Symphony Woods in downtown Columbia is a patch of nondescript land used mainly as a pathway for the tens of thousands of people who attend concerts at Merriweather Post Pavilion each year.

But a new development plan calls for a dramatic makeover designed to bring more activity to the 36-acre property. Among the architectural features is the Butterfly building, a sweeping structure of mirrors and glass that would include an art gallery and large decks. An outdoor amphitheater known as the Chrysalis would have a tent-like covering of a lightweight metal.

And then there is the Caterpillar, described by landscape designer Martha Schwartz as "a great big worm kind-of tube" stretching east-west across the park as a boundary between Merriweather and Symphony Woods. The tube, which would be wired for irrigation and electricity, would be covered in live plants.

The plan, scheduled to be unveiled at community meeting Monday evening, was developed by the Inner Arbor Trust, a corporation created in February to develop and fund the park. It assembled a six-member international design team to transform the site. Ultimately, the plan would have to be approved by the Howard County Planning Board.

Sign up to receive our free daily email newsletter: Columbia Today

"Merriweather is only used 13 percent of the year," said Michael McCall, president of the trust. "This idea makes Merriweather more than just a concert venue, but a cultural development."

The announcement coincides with a resurgence of downtown growth in Columbia, a planned community that opened in 1967, the same year as Merriweather. An apartment community is being built next to the Columbia mall, a Whole Foods and fitness center will occupy the former Rouse Co. building on the lakefront and the mall is adding an outdoor wing with retailers and restaurants.

But the comprehensive changes proposed for Symphony Woods — and later Merriweather — may be the most ambitious of them all.

Included in the first phase of the plan for 16.5 acres bordered by Little Patuxent Parkway and South Entrance Road is the amphitheater, an approximately 200-foot long "picnic table" sitting area, a maze, pathways and a boardwalk.

"Merriweather and Symphony Woods can be for Columbia what Central Park is for Manhattan and Grant Park for Chicago — an international destination and a source of energy and pride," County Executive Ken Ulman said in a statement. "We need to think big about Merriweather and Symphony Woods. That's what is happening. We need to move forward, and continue the momentum."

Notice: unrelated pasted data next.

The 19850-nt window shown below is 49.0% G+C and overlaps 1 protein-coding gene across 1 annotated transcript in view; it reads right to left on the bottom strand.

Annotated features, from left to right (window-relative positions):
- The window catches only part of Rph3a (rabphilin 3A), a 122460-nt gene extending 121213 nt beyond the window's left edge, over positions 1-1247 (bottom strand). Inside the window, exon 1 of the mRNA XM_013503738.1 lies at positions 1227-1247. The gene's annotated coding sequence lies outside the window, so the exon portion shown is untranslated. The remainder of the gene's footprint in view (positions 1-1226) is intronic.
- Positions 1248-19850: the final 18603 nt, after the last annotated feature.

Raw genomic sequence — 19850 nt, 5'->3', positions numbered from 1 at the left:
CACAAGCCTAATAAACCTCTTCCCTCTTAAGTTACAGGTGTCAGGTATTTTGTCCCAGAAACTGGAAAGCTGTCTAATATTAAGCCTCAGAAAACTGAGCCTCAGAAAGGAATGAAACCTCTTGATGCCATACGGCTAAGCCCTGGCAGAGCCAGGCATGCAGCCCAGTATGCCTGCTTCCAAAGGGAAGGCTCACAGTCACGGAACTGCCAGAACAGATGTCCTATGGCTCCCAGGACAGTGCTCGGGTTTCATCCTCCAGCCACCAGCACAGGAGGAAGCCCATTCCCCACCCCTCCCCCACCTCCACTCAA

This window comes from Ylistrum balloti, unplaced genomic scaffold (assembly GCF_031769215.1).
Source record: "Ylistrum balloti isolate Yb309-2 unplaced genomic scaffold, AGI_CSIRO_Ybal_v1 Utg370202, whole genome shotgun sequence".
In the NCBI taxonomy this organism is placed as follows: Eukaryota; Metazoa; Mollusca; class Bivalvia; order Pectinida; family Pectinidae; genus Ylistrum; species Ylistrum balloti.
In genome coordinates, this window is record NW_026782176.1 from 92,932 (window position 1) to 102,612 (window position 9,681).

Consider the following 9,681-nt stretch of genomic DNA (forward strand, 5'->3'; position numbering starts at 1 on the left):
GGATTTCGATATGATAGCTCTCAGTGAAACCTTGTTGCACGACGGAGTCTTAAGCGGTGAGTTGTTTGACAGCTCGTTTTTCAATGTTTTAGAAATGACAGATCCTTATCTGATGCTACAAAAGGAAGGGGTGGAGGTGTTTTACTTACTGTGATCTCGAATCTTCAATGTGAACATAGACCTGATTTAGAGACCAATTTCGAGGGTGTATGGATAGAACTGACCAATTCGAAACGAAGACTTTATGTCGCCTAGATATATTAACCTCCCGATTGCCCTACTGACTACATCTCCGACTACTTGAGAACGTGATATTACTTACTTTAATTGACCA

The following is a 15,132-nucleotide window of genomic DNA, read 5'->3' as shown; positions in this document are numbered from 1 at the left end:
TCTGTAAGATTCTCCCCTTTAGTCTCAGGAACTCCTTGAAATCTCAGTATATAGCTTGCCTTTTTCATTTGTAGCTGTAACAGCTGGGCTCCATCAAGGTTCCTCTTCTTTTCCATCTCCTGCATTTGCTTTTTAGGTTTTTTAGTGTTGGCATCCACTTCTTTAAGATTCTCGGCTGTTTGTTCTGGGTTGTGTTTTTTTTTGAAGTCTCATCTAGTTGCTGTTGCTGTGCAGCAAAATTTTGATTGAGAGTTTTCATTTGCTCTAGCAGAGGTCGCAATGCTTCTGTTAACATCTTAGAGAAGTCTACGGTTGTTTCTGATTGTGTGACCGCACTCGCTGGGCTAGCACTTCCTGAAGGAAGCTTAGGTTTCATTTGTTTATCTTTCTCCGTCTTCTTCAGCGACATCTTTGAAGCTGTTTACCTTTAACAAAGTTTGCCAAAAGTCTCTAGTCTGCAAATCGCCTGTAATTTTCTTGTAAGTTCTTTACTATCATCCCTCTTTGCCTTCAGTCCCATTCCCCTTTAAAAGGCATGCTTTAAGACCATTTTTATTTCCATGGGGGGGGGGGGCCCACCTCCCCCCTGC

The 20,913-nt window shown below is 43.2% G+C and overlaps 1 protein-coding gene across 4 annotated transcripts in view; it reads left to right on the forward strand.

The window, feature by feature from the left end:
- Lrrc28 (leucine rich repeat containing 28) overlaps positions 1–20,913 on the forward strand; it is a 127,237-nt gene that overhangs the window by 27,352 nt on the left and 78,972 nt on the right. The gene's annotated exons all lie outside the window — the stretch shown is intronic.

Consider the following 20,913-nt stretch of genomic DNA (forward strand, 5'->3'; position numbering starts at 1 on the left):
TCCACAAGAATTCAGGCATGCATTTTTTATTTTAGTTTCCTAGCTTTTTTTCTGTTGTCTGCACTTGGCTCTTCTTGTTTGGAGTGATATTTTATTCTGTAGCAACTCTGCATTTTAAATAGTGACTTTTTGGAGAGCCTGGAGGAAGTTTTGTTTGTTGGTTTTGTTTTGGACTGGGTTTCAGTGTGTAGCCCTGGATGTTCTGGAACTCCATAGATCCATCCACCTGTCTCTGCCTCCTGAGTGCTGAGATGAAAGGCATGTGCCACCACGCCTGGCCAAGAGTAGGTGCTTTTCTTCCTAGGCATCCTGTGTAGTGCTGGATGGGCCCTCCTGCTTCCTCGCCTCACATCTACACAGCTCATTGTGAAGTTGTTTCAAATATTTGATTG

Ulman, a Columbia native and 2014 Democratic candidate for lieutenant governor, has already pledged $5 million in county funds for the project.

McCall declined to put a price tag on the project, but estimated it could cost approximately $30 million using public and private funds.

McCall said he hopes the site development plan will be approved by county agencies next summer, and that construction would begin on the amphitheater in the fall.

The Trust's master plan, which it is calling Merriweather Park, also includes an arts village on the eastern side of Symphony Woods and a cultural arts center called the Black Barn, which would be built on Merriweather land and include a ballroom-type venue, two theaters, a restaurant, art gallery and new park entrance.

The Black Barn concept, which McCall said might not be built for a decade, would be constructed parallel to the Merriweather stage and built into the berm behind the lawn.

McCall said the Trust has taken the county's mandate to create a comprehensive neighborhood seriously, which is why the proposed redevelopment includes the renowned concert venue, which is owned by Howard Hughes Corp.

Howard Hughes, which is mandated by the county to redevelop the concert venue before turning ownership over to a downtown arts commission, is a spinoff corporation created by Mall owner General Growth Properties and the top land owner in downtown Columbia.

John DeWolf, senior vice president of Howard Hughes, said the Trust's plans are "interesting" and that he "applauds their effort."

Said McCall: "We hope to influence where Merriweather is going and hope to work out an agreement to develop this."

DeWolf said Howard Hughes has not yet explored redevelopment for Merriweather.

"We do have to spend some money, which we are prepared to do, but it's a ways off," DeWolf said.